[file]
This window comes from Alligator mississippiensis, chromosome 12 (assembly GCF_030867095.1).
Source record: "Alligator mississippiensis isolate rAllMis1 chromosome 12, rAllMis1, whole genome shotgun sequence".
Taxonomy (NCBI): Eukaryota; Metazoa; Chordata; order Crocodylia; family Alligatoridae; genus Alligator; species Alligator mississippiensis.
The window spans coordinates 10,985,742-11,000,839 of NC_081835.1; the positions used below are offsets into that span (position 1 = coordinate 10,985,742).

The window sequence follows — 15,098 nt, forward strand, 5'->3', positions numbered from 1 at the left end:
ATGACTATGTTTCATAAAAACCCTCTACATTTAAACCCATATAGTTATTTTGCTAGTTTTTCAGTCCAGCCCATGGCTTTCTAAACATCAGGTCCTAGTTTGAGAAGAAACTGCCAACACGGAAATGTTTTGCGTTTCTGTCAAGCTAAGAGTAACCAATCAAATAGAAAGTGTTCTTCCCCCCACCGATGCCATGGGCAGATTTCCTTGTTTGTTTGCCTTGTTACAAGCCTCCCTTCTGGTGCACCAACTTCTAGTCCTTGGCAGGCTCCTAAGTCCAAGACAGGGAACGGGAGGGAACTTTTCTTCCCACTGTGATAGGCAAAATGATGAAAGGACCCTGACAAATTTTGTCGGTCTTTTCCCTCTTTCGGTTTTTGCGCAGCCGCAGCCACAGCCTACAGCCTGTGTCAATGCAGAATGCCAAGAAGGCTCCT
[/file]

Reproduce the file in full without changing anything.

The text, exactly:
This window comes from Alligator mississippiensis, chromosome 12 (assembly GCF_030867095.1).
Source record: "Alligator mississippiensis isolate rAllMis1 chromosome 12, rAllMis1, whole genome shotgun sequence".
Taxonomy (NCBI): Eukaryota; Metazoa; Chordata; order Crocodylia; family Alligatoridae; genus Alligator; species Alligator mississippiensis.
The window spans coordinates 10,985,742-11,000,839 of NC_081835.1; the positions used below are offsets into that span (position 1 = coordinate 10,985,742).

The window sequence follows — 15,098 nt, forward strand, 5'->3', positions numbered from 1 at the left end:
ATGACTATGTTTCATAAAAACCCTCTACATTTAAACCCATATAGTTATTTTGCTAGTTTTTCAGTCCAGCCCATGGCTTTCTAAACATCAGGTCCTAGTTTGAGAAGAAACTGCCAACACGGAAATGTTTTGCGTTTCTGTCAAGCTAAGAGTAACCAATCAAATAGAAAGTGTTCTTCCCCCCACCGATGCCATGGGCAGATTTCCTTGTTTGTTTGCCTTGTTACAAGCCTCCCTTCTGGTGCACCAACTTCTAGTCCTTGGCAGGCTCCTAAGTCCAAGACAGGGAACGGGAGGGAACTTTTCTTCCCACTGTGATAGGCAAAATGATGAAAGGACCCTGACAAATTTTGTCGGTCTTTTCCCTCTTTCGGTTTTTGCGCAGCCGCAGCCACAGCCTACAGCCTGTGTCAATGCAGAATGCCAAGAAGGCTCCT